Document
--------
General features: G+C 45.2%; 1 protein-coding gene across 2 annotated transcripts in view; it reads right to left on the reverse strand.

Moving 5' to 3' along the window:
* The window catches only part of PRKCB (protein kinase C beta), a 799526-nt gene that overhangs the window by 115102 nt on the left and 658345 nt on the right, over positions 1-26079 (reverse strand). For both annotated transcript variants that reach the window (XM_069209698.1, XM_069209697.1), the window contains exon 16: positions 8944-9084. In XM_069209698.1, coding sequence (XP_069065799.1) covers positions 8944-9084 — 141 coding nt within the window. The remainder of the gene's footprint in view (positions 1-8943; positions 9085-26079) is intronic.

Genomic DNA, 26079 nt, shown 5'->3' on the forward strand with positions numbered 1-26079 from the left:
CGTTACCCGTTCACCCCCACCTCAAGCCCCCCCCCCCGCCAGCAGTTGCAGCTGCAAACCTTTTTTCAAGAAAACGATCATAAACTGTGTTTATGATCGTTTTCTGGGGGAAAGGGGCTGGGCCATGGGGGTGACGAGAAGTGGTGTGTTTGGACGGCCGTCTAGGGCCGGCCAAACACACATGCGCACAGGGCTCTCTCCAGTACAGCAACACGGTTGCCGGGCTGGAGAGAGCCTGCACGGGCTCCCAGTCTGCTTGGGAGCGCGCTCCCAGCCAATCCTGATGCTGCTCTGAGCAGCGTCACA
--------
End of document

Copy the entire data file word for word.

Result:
General features: G+C 45.2%; 1 protein-coding gene across 2 annotated transcripts in view; it reads right to left on the reverse strand.

Moving 5' to 3' along the window:
* The window catches only part of PRKCB (protein kinase C beta), a 799526-nt gene that overhangs the window by 115102 nt on the left and 658345 nt on the right, over positions 1-26079 (reverse strand). For both annotated transcript variants that reach the window (XM_069209698.1, XM_069209697.1), the window contains exon 16: positions 8944-9084. In XM_069209698.1, coding sequence (XP_069065799.1) covers positions 8944-9084 — 141 coding nt within the window. The remainder of the gene's footprint in view (positions 1-8943; positions 9085-26079) is intronic.

Genomic DNA, 26079 nt, shown 5'->3' on the forward strand with positions numbered 1-26079 from the left:
CGTTACCCGTTCACCCCCACCTCAAGCCCCCCCCCCCGCCAGCAGTTGCAGCTGCAAACCTTTTTTCAAGAAAACGATCATAAACTGTGTTTATGATCGTTTTCTGGGGGAAAGGGGCTGGGCCATGGGGGTGACGAGAAGTGGTGTGTTTGGACGGCCGTCTAGGGCCGGCCAAACACACATGCGCACAGGGCTCTCTCCAGTACAGCAACACGGTTGCCGGGCTGGAGAGAGCCTGCACGGGCTCCCAGTCTGCTTGGGAGCGCGCTCCCAGCCAATCCTGATGCTGCTCTGAGCAGCGTCACA